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Best Pecs, Delts, and Biceps Training Methods


When there are so many options to pick from, creating a training program might be difficult. It's difficult to choose between all of the fascinating approaches and loading strategies.

However, not all muscles respond to different training regimens in the same manner. If you use the same approaches on every muscle area, you'll get less-than-ideal outcomes.

What is the reason for this? Some will point out that each muscle has a different fiber dominance (not all muscles have the same ratio of rapid twitch to slow twitch fibers), and this may be true. However, it is the location of stress in the range of motion that makes certain approaches more effective than others.

Slow eccentrics/negatives, for example, are fantastic for pressing workouts but not so much for pulling exercises. Stato-dynamic approaches, such as holds at the peak contraction, will be more successful for pulling.

Let's take a look at some of my favorite chest, shoulder, and biceps exercises. But first, let's review the two primary hypertrophic mechanisms. Understanding them can help you understand why some approaches are better for some muscles than others.


We're basically discussing muscle fiber injury and mTOR activation here. Activating mTOR and generating micro-trauma to your muscle fibers will cause your body to repair the muscle tissue, adding more protein to the fibers to make them more durable to future harm. The muscle fibers, and consequently the muscle itself, become bigger and stronger as a result of this.

When a muscle fiber is lengthened/stretched while exerting stress, it causes muscular injury. The more strain there is and the more a fiber is stretched, the more damage it will sustain.

This has three implications. To begin, you must have a complete range of motion. Second, the amount of intramuscular tension (force) must be increased, necessitating the use of rather heavy weights. Third, when the muscle fibers are extended, the tension must still be present.


Increase the level of local growth factors, which are anabolic hormones secreted within the muscles, to encourage growth. This is enhanced by building a large amount of lactate inside the muscle and depriving the muscle of oxygen.

You'll need a reasonably long set period (at least 30 seconds and up to 70) and consistent tension to achieve those two requirements (releasing muscle tension will allow some lactate to get out and some oxygen to get in).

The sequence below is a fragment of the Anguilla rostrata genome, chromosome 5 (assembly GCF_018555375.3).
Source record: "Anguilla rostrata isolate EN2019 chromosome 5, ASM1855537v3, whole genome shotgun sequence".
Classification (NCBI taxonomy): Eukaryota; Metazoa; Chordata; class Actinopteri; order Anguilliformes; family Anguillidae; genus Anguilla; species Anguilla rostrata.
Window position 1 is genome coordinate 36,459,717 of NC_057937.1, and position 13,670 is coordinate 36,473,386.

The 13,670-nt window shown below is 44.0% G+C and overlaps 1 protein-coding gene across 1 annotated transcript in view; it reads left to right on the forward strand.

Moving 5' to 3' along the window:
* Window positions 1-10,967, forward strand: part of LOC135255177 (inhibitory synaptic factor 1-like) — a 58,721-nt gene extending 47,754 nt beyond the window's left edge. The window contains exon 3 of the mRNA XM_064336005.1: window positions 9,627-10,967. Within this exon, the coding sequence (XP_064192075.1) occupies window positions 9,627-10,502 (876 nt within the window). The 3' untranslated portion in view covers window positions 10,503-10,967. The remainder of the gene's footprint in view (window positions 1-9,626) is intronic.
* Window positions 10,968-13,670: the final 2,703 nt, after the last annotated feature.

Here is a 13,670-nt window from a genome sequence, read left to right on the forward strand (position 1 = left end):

Now that that's out of the way, here's a great way to bulk up your pecs, delts, and arm flexors.


Mechanical and metabolic stress approaches are both effective. As a result, one of my favorite pecs approaches is Charles Poliquin's 6-12-25 approach. It employs both mechanical and metabolic stress mechanisms.

It consists of a triple set for the same muscle group (three exercises performed in a row with minimum recovery). On one exercise, you go hard for 6 reps, then perform an intermediate rep range (12 reps) on another, and finally, you perform high reps on the last exercise (25).

This is what it would look like:

Dumbbell Bench (Exercise A1)


Slowly perform the eccentric or descending phase (around 3 seconds). Lift the chest up and bring the weights down to increase the strain in the bottom. Rep 6 times.

Dumbbell Flyes (Exercise A2)


There is no tension at the top, so don't go all the way up. Start at the full stretch and work your way up to about three-quarters of the way. Hold the bottom position for 1-2 seconds per rep, exaggerating the stretch. Perform 12 repetitions.

Cable Crossover (Exercise A3)



Do your reps in an isokinetic manner: control both the down and up movements, then squeeze for a second or two at the peak contraction. Perform 25 repetitions.


When you use pressing exercises to enhance your shoulders, you're mostly targeting the anterior delts, which are already severely stimulated by bench pressing, dumbbell flyes, and pec decking.

There's probably no good reason to work on your anterior delts. While overhead pressing can be included in your routine, you'll need some direct training for the medial region of the shoulder, such as lateral raises, for maximum shoulder growth.

But here's the thing: lateral rises are really difficult to make successful. All types of lateral raises are ineffective, especially those that focus on causing muscle injury (fairly heavy weights for 5-10 reps).

What is the reason for this? Because stretching/lengthening muscle fibers while they are exerting a lot of strain causes muscular injury. There is little stress when the fibers are at their maximum stretched during lateral/front rises, therefore there is very little risk of muscle damage.

So you'll have to rely on the metabolic pathway, which means you'll have to go for the burn, dude. Or, to put it another way, aiming for the buildup of lactate and hydrogen ions that will lead to the release of growth factors.

Another thing to note is that the bottom third of the lateral raise is tension-free or has a very low amount of tension. When you're "going for the burn," that relaxation point causes some of these metabolites to leave the muscle, making it more difficult to accumulate enough for growth factor release.